Project description:TRPC6 is a cation channel in the plasma membrane that plays a role in Ca(2+) entry following the stimulation of a G(q)-protein coupled or tyrosine kinase receptor. A dysregulation of TRPC6 activity causes abnormal proliferation of smooth muscle cells and glomerulosclerosis. In the present study, we investigated the regulation of TRPC6 activity by protein kinase C (PKC). We showed that inhibiting PKC with GF1 or activating it with phorbol 12-myristate 13-acetate potentiated and inhibited agonist-induced Ca(2+) entry, respectively, into cells expressing TRPC6. Similar results were obtained when TRPC6 was directly activated with 1-oleyl-2-acetyl-sn-glycerol. Activation of the cells with carbachol increased the phosphorylation of TRPC6, an effect that was prevented by the inhibition of PKC. The target residue of PKC was identified by an alanine screen of all canonical PKC sites on TRPC6. Unexpectedly, all the mutants, including TRPC6(S768A) (a residue previously proposed to be a target for PKC), displayed PKC-dependent inhibition of channel activity. Phosphorylation prediction software suggested that Ser(448), in a non-canonical PKC consensus sequence, was a potential target for PKC?. Ba(2+) and Ca(2+) entry experiments revealed that GF1 did not potentiate TRPC6(S448A) activity. Moreover, activation of PKC did not enhance the phosphorylation state of TRPC6(S448A). Using A7r5 vascular smooth muscle cells, which endogenously express TRPC6, we observed that a novel PKC isoform is involved in the inhibition of the vasopressin-induced Ca(2+) entry. Furthermore, knocking down PKC? in A7r5 cells potentiated vasopressin-induced Ca(2+) entry. In summary, we provide evidence that PKC? exerts a negative feedback effect on TRPC6 through the phosphorylation of Ser(448).
Project description:Vascular ATP-sensitive K(+) channels are inhibited by multiple vasoconstricting hormones via the protein kinase C (PKC) pathway. However, the molecular substrates for PKC phosphorylation remain unknown. To identify the PKC sites, Kir6.1/SUR2B and Kir6.2/SUR2B were expressed in HEK293 cells. Following channel activation by pinacidil, the catalytic fragment of PKC inhibited the Kir6.1/SUR2B currents but not the Kir6.2/SUR2B currents. Phorbol 12-myristate 13-acetate (a PKC activator) had similar effects. Using Kir6.1-Kir6.2 chimeras, two critical protein domains for the PKC-dependent channel inhibition were identified. The proximal N terminus of Kir6.1 was necessary for channel inhibition. Because there was no PKC phosphorylation site in the N-terminal region, our results suggest its potential involvement in channel gating. The distal C terminus of Kir6.1 was crucial where there are several consensus PKC sites. Mutation of Ser-354, Ser-379, Ser-385, Ser-391, or Ser-397 to nonphosphorylatable alanine reduced PKC inhibition moderately but significantly. Combined mutations of these residues had greater effects. The channel inhibition was almost completely abolished when 5 of them were jointly mutated. In vitro phosphorylation assay showed that 4 of the serine residues were necessary for the PKC-dependent (32)P incorporation into the distal C-terminal peptides. Thus, a motif containing four phosphorylation repeats is identified in the Kir6.1 subunit underlying the PKC-dependent inhibition of the Kir6.1/SUR2B channel. The presence of the phosphorylation motif in Kir6.1, but not in its close relative Kir6.2, suggests that the vascular K(ATP) channel may have undergone evolutionary optimization, allowing it to be regulated by a variety of vasoconstricting hormones and neurotransmitters.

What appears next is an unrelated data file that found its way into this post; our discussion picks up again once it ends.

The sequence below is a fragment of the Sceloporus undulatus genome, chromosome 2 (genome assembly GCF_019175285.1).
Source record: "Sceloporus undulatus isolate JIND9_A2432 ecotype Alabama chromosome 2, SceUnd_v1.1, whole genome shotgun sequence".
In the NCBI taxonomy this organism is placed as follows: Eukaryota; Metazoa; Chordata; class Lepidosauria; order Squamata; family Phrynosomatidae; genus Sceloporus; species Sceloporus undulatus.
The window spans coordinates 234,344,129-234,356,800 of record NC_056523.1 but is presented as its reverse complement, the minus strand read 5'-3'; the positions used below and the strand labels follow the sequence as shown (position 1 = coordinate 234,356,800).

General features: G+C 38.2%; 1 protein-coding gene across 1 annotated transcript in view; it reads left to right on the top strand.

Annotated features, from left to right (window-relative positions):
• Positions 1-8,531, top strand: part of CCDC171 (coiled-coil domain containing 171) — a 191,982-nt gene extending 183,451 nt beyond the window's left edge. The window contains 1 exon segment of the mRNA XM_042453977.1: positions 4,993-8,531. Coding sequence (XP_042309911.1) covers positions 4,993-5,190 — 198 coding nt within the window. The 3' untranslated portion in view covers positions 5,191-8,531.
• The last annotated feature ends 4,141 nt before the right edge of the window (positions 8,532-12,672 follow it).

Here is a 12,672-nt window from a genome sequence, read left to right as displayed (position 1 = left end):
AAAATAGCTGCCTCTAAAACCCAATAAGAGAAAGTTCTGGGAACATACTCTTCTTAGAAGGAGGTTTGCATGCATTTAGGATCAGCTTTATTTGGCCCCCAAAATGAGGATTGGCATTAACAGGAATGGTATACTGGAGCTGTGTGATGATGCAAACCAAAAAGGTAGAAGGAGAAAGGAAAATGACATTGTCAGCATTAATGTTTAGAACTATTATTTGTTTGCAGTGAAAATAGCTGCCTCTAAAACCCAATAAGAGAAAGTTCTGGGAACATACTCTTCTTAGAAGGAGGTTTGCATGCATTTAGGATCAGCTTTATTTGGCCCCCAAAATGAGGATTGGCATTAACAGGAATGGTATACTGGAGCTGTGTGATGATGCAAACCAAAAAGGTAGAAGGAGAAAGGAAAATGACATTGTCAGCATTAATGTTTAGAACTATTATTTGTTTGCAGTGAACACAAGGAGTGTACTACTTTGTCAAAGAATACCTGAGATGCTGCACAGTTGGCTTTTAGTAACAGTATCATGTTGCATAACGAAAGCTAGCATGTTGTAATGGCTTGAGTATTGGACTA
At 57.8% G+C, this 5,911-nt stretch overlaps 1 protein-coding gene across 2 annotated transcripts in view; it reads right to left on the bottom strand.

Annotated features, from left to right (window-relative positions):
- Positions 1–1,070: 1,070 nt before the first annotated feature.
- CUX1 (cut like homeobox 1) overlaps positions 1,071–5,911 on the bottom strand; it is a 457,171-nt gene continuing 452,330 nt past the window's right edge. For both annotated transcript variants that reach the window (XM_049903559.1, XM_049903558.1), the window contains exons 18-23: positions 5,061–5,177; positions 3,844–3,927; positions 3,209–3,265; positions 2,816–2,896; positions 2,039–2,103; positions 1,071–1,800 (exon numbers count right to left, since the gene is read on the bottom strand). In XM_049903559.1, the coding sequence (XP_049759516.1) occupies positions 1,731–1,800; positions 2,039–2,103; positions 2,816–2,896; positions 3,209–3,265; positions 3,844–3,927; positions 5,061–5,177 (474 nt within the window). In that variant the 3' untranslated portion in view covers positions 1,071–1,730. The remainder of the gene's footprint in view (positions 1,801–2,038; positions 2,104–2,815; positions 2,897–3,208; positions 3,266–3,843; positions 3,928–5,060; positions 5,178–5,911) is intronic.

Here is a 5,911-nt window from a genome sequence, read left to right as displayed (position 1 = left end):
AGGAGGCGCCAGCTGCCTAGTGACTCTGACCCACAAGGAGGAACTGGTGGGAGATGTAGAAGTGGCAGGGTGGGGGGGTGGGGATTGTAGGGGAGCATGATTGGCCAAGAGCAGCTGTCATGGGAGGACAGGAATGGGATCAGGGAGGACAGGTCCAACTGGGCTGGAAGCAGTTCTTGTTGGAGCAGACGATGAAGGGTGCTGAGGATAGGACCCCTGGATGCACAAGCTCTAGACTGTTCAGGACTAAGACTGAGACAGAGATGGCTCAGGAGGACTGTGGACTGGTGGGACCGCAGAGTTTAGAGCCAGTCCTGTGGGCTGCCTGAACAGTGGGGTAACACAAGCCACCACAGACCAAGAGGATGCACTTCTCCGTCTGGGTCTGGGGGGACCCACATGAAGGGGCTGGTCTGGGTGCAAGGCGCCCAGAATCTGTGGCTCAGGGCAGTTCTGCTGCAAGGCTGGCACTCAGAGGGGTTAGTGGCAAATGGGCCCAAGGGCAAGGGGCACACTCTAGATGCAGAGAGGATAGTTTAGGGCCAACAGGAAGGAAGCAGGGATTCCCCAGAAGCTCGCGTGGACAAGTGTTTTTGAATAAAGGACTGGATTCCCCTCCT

Project description:An altered cardiac myofilament response to activating Ca(2+) is a hallmark of human heart failure. Phosphorylation of cardiac troponin I (cTnI) is critical in modulating contractility and Ca(2+) sensitivity of cardiac muscle. cTnI can be phosphorylated by protein kinase A (PKA) at Ser(22/23) and protein kinase C (PKC) at Ser(22/23), Ser(42/44), and Thr(143). Whereas the functional significance of Ser(22/23) phosphorylation is well understood, the role of other cTnI phosphorylation sites in the regulation of cardiac contractility remains a topic of intense debate, in part, due to the lack of evidence of in vivo phosphorylation. In this study, we utilized top-down high resolution mass spectrometry (MS) combined with immunoaffinity chromatography to determine quantitatively the cTnI phosphorylation changes in spontaneously hypertensive rat (SHR) model of hypertensive heart disease and failure. Our data indicate that cTnI is hyperphosphorylated in the failing SHR myocardium compared with age-matched normotensive Wistar-Kyoto rats. The top-down electron capture dissociation MS unambiguously localized augmented phosphorylation sites to Ser(22/23) and Ser(42/44) in SHR. Enhanced Ser(22/23) phosphorylation was verified by immunoblotting with phospho-specific antibodies. Immunoblot analysis also revealed up-regulation of PKC-? and -?, decreased PKC?, but no changes in PKA or PKC-? levels in the SHR myocardium. This provides direct evidence of in vivo phosphorylation of cTnI-Ser(42/44) (PKC-specific) sites in an animal model of hypertensive heart failure, supporting the hypothesis that PKC phosphorylation of cTnI may be maladaptive and potentially associated with cardiac dysfunction.